Stocks vs real estate


#472

Here’s one data point:

My ex-coworker friend owns a multi-family (3000 sqft 4-plex) in Sunnyvale. Bought it in 2015 for $1.7M.
Similar unit (3100 sqft 3-plex) next door sold for $2.2M recently.

Rent profile for the 3-plex: $2600, $2600, $3000

Cap rate: (8200*12 - 31460 - 4800) / 2.2M *100 = 3.25


#473

BIG NO. You feel free to excel work sheet case to case basis, you will realize the fact. Killer is HOA.

definitely lower appreciation. ==> I was also having such misconcept and hated buying multiplex, even though my realtor told me many times. I missed the boat, not buying many Cupertino+Sunnyvale multiplexes that were available at that time, once for all year 2008-2011 period. She showed me many and were available without bidding !

It was my mistake which you people are making it.

ELT1 is perfectly right.

Only one negative, look & feel and neighborhood will not be good as everywhere multiplex renters maintain the location.

Rest, it is a cash cow.


#474

Depends on the timeframe you look but I would guess that appreciation is still less in multifamily in the past few years. I’m sure you can find anecdotal data to back up either viewpoint. I’m not debating the value of multifamily (in fact I’m looking for one myself), but the reality is in your example above, it’s unlikely you would get 4 condos for the same price as a 4-plex. Maybe 3 if you’re lucky. Multiplexes win in cash flow as well as cost to buy, especially if you get it without having a bidding war. Given your example, IF you could get 4 like condos for the same price as a 4-plex in the same area, the condos would likely appreciate more later even with HOA expense. This is where multiplexes are powerful, you can get 4 units for the cost of 3 or less units at maybe only a 20% shave on rental income.


#475

FWIW: Here’s some data from wifey and I’s admittedly small sampling:

  • We have seen our multiplex appreciate on paper (who knows till you sell) based on comps only slightly slower then a SFH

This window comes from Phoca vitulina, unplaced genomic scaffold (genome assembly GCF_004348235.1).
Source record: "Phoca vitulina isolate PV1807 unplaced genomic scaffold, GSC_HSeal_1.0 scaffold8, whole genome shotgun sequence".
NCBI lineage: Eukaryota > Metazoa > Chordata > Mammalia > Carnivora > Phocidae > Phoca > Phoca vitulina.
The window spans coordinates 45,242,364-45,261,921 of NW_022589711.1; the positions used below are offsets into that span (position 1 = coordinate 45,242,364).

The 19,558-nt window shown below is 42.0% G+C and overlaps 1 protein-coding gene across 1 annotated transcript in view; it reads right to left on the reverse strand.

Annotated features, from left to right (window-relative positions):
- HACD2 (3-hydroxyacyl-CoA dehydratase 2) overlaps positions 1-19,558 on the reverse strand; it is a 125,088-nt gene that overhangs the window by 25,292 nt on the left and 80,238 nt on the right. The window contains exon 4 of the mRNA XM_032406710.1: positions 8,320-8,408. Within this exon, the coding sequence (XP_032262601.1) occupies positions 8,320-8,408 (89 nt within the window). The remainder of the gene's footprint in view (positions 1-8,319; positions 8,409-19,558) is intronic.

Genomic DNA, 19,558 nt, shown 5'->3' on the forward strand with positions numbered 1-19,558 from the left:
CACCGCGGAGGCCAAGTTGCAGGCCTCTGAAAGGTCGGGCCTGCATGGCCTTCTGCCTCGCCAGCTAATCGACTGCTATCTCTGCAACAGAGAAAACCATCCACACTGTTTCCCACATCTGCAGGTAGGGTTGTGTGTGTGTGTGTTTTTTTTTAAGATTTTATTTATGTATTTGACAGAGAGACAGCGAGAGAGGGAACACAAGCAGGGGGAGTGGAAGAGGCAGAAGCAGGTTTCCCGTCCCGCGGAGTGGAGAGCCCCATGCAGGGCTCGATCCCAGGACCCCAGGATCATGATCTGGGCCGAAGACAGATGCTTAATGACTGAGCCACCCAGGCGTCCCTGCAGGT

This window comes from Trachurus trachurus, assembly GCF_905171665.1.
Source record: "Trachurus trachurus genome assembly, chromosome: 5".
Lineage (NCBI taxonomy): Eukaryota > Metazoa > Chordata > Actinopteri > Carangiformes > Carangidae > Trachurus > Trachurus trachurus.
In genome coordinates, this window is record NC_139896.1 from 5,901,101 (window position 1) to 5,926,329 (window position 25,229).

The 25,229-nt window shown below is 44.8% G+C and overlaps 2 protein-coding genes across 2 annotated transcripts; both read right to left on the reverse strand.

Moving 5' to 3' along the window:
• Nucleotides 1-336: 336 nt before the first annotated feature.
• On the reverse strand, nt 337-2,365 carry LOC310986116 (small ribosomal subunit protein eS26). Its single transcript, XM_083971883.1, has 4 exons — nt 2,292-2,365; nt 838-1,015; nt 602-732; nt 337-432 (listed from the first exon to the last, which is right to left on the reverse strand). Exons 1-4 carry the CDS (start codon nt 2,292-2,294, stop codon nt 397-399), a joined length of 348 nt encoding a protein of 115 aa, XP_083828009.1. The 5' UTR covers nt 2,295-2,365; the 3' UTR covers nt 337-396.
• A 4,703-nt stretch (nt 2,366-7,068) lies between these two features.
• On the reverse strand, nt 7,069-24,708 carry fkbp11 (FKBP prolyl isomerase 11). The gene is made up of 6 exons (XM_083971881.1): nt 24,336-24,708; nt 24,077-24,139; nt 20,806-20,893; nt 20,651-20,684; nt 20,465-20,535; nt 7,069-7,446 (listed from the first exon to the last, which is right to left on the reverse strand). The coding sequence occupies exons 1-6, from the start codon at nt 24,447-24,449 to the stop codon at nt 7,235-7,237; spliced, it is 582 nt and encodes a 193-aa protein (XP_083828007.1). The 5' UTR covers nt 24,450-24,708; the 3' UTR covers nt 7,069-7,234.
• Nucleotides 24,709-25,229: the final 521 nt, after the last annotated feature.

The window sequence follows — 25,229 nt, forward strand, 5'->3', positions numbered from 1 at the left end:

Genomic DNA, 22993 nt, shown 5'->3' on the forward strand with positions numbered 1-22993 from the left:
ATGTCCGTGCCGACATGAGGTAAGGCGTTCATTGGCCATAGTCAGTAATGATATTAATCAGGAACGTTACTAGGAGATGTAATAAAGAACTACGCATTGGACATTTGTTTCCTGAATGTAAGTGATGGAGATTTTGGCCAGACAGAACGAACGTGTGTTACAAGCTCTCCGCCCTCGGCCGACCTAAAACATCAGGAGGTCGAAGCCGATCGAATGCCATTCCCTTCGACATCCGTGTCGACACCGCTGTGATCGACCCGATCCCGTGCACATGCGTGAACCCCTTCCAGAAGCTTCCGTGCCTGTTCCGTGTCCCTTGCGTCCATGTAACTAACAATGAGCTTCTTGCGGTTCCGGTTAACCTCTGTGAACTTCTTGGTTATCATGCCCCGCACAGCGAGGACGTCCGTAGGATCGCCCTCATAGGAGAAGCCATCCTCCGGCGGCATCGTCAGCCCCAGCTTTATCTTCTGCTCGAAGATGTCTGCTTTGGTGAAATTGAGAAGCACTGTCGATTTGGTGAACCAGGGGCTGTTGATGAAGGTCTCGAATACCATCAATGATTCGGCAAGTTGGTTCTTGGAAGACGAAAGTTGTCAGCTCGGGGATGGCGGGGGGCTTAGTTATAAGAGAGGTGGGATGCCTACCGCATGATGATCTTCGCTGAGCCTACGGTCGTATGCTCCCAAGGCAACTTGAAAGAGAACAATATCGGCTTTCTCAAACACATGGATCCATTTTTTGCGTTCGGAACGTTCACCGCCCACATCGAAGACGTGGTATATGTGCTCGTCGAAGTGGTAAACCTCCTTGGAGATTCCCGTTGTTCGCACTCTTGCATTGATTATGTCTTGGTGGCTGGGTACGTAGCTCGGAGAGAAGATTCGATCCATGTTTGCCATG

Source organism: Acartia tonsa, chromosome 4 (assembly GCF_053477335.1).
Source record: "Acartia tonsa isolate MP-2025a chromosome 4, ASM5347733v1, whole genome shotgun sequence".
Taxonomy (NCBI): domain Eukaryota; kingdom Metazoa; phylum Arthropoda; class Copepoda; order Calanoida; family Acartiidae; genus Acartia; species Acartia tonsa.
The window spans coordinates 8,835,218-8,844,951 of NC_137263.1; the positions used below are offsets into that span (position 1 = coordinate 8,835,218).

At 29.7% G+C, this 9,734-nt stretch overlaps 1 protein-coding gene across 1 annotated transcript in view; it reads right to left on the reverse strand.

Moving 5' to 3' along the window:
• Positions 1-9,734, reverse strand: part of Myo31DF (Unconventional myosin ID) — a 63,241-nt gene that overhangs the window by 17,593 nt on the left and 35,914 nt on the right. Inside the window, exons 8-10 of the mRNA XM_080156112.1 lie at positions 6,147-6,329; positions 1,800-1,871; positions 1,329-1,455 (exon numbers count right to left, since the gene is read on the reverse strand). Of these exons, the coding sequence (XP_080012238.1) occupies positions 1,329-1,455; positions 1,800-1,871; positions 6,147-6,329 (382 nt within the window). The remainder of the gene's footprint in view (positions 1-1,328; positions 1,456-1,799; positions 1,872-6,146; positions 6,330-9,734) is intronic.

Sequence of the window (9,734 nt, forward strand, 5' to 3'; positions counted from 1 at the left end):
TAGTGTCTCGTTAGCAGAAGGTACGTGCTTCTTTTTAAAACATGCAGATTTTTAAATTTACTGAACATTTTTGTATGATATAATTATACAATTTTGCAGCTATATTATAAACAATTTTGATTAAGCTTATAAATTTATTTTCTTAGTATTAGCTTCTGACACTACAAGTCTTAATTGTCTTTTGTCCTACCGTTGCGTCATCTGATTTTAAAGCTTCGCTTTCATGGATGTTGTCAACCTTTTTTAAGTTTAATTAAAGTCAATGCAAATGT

• We have good tenants in our multiplexes because of our locations and rents. I actually don’t see a difference between them and the tenants in my North San Jose TH. In both cases the tenants are far less headache them my multi-fam in Sacramento.
  • you can purchase more units with multi-fam for the same dollar then going the condo route and the rents are not that much different between a condo and a 2br/1ba multi-fam
  • You don’t have a HOA. as pointed out above, HOAs can shut down rentals real easy and tank your resale value. I have friends in condos in Cupertino who are stuck. HOA does not permit a new rental unless an existing unit stops renting. The inability to rent puts a negative price on their property

some additional commentary. I seriously believe housing stock moves together and stuff reverts to mean over the long arc. It’s not sustainable to maintain the kind of appreciation we have seen in SFH. You are going to get short bursts of appreciation, but a rising ride lifts all boats. Multiplexes are already discounted relative to SFH, but their % gains have been in lock step, so while it may feel like multiplexes are not appreciating as much in $ terms, if you look at how much you invest and what you get out of it, I believe the appreciation is there. The cherry on the top is cashflow. That said, I am fine if none of you buy multiplexes, there’s enough crazy bidding going on as is and we don’t need more competition :smile:


#476
  • vacancy rate: your risk is reduced here as you are amortizing vacancies over more units. Means a bit more work but you smooth out rent disruption if you spend the same amount of dollars on multi-fam vs a SFR
  • liability exposure: kind of the same when you are in the rental business
  • need for attendant: Depends on how many units. I believe in CA you need at least 12 units and then you are required to have someone on premise
  • capital appreciation: I have seen it appreciate in alignment with SFR (because multiplex is already discounted, so look at the % gains)
  • cost of maintenance & repair: lower actually. For example, i have 1 roof covering 4 units vs individual roofs if i have 4 SFR
  • ease of re-financing: If you have been a landlord for at least a year or two, it’s pretty straightforward. more paperwork, but i have never been denied financing.
  • mortgage rate difference: used to be higher, but there are now lenders focused on the market that can get you great deals (better then primary SFR!). e.g. my 3.625% on a 30 year jumbo from 2017. That did require some work (I could not use my rental income from the property in question to qualify and I had to hold some assets at the institution for at least 3 months), but anyone who is diversified could do it